Figure 1. Literature search flow diagram.
View this figure

Preliminary Findings

The literature search yielded 2530 results after removing duplicates. The scoping review will provide a map of existing evidence on tele-ICU given the implementation context. The research findings could be used by researchers, clinicians, and implementation teams as they determine the appropriate setup for new or existing tele-ICU systems.


Some limitations can be identified in the research approach proposed in this protocol. First, this review will seek to synthesize evidence from publications that are using heterogeneous methodologies. This will pose a limit on the ability to draw generalization from the findings of this review. Second, the search terms and the study selection described in this protocol have been selected based on the expertise of the research team in the areas of anesthesiology, intensive care medicine, technology, and evidence research, as well as the existing literature, rather than according to pre-existing research frameworks or categories. This may represent a bias that the research team will need to consider when discussing the findings of the scoping review.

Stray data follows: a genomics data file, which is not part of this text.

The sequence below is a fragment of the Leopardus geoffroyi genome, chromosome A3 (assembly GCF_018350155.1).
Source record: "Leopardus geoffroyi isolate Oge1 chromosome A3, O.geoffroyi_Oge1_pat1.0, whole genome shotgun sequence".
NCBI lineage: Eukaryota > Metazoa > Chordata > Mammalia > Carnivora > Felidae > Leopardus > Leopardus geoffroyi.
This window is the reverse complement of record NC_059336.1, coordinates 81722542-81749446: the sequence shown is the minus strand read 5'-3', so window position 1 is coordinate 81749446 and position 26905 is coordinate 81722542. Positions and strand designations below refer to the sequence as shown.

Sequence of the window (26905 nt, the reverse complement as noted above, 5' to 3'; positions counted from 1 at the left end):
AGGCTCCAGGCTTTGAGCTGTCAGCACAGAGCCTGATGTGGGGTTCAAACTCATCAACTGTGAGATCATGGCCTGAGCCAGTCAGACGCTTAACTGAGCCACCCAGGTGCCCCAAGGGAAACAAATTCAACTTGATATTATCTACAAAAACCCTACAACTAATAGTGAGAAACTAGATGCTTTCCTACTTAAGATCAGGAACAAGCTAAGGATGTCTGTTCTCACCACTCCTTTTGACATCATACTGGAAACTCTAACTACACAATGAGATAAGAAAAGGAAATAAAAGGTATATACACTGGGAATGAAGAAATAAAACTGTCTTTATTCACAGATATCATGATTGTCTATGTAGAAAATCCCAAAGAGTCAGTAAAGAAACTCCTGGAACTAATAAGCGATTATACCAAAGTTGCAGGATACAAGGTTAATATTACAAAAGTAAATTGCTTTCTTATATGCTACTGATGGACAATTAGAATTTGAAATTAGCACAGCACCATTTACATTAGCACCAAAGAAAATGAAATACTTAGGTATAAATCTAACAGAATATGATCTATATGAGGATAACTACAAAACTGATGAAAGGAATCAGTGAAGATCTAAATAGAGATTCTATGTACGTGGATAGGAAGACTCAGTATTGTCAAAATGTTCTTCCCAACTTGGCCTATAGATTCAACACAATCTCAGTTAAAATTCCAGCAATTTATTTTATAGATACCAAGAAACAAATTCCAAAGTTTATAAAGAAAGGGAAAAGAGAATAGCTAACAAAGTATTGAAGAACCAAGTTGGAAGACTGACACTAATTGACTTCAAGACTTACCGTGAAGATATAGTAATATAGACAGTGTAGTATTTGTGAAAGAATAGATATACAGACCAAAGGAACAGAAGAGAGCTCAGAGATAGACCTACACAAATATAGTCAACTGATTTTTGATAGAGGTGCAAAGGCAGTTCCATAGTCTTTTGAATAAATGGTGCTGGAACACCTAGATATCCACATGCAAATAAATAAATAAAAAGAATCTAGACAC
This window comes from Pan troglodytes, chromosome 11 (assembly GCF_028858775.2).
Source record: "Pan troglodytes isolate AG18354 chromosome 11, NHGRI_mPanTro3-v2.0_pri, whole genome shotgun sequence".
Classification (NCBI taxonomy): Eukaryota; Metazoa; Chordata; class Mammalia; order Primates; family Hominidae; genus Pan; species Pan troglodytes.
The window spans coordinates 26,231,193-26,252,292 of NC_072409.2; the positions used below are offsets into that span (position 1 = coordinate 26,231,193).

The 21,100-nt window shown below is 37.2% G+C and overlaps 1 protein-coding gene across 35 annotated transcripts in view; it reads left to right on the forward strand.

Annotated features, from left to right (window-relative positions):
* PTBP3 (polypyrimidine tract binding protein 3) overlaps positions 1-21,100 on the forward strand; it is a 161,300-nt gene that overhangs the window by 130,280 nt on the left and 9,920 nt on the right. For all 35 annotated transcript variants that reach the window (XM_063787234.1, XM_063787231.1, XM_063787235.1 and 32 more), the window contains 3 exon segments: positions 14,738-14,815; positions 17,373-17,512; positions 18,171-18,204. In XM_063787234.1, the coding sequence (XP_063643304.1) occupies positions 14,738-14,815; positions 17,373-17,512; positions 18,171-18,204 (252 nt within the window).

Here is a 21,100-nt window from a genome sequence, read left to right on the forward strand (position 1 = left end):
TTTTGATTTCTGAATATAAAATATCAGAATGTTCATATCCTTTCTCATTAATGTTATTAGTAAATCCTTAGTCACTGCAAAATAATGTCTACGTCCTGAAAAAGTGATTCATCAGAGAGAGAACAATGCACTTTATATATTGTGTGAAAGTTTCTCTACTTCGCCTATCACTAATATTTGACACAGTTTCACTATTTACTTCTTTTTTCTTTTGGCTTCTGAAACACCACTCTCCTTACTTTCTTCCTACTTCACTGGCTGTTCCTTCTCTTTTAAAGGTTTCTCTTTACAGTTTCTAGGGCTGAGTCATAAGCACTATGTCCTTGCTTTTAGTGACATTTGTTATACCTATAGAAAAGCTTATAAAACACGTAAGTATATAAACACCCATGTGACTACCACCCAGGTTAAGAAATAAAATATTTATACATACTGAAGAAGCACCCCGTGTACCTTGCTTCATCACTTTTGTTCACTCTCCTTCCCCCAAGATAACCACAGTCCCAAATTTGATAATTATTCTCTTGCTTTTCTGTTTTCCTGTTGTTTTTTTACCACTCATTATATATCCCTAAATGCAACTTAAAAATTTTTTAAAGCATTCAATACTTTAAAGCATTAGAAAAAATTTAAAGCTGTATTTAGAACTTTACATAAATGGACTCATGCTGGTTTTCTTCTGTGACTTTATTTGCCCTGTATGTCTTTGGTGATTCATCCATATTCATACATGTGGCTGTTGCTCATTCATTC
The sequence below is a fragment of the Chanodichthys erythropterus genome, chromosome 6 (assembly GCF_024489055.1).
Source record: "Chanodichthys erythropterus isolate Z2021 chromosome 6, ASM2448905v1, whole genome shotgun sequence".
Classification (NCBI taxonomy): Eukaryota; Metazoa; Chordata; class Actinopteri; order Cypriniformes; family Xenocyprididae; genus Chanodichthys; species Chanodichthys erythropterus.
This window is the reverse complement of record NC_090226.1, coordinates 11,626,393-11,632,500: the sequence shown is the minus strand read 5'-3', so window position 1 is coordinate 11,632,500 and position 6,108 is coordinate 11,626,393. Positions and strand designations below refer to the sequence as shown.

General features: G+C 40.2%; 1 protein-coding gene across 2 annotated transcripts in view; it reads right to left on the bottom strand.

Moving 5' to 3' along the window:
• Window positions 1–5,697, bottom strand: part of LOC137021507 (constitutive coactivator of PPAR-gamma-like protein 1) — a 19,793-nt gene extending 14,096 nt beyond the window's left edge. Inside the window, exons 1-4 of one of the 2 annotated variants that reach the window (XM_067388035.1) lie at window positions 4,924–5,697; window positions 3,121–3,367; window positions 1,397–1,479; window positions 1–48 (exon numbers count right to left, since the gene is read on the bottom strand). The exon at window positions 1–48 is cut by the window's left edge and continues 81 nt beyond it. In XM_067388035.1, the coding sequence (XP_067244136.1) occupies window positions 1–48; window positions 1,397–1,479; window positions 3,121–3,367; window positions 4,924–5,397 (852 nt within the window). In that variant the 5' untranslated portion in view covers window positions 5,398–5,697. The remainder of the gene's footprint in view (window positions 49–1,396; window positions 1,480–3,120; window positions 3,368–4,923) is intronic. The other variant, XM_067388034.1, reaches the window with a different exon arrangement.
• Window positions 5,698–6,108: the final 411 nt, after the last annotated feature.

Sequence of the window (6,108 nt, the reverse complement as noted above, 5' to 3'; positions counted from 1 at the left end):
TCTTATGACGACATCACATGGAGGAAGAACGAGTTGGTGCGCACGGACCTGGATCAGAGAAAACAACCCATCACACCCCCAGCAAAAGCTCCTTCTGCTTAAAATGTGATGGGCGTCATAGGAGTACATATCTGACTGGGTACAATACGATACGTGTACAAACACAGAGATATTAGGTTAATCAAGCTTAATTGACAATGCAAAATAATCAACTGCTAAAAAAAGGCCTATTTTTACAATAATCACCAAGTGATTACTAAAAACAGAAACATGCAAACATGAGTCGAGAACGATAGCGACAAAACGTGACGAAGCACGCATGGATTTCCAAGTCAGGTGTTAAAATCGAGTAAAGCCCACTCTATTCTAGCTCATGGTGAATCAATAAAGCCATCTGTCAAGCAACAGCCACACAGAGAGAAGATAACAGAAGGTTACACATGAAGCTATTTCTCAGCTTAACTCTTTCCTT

We found that sufficient literature is available to complete the remaining steps of the methodology. To our knowledge, this is the first scoping review to examine the use of telemedicine in intensive care with a focus on the implementation context. Our research will contribute to the identification of where more evidence is needed to support the development of tele-ICU technology, with the appropriate configuration for its context and use case. The need for future research contributions and systematic reviews will be identified.


We acknowledge support from the German Research Foundation (DFG) and the Open Access Publication Funds of Charité–Universitätsmedizin Berlin.

Conflicts of Interest

BW received personal fees for consultancy and speaking from ORION Pharma Ltd, outside the submitted work. The other authors have no conflicts to declare.

Multimedia Appendix 1

Search query.

DOCX File , 45 KB

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ICU: intensive care unit
NICU: neonatal intensive care unit
PICU: pediatric intensive care unit

Edited by G Eysenbach; submitted 15.06.20; peer-reviewed by H Park, T Aslanidis; comments to author 01.08.20; revised version received 31.08.20; accepted 10.11.20; published 31.12.20


©Camille Guinemer, Martin Boeker, Bjoern Weiss, Daniel Fuerstenau, Felix Balzer, Akira-Sebastian Poncette. Originally published in JMIR Research Protocols (, 31.12.2020.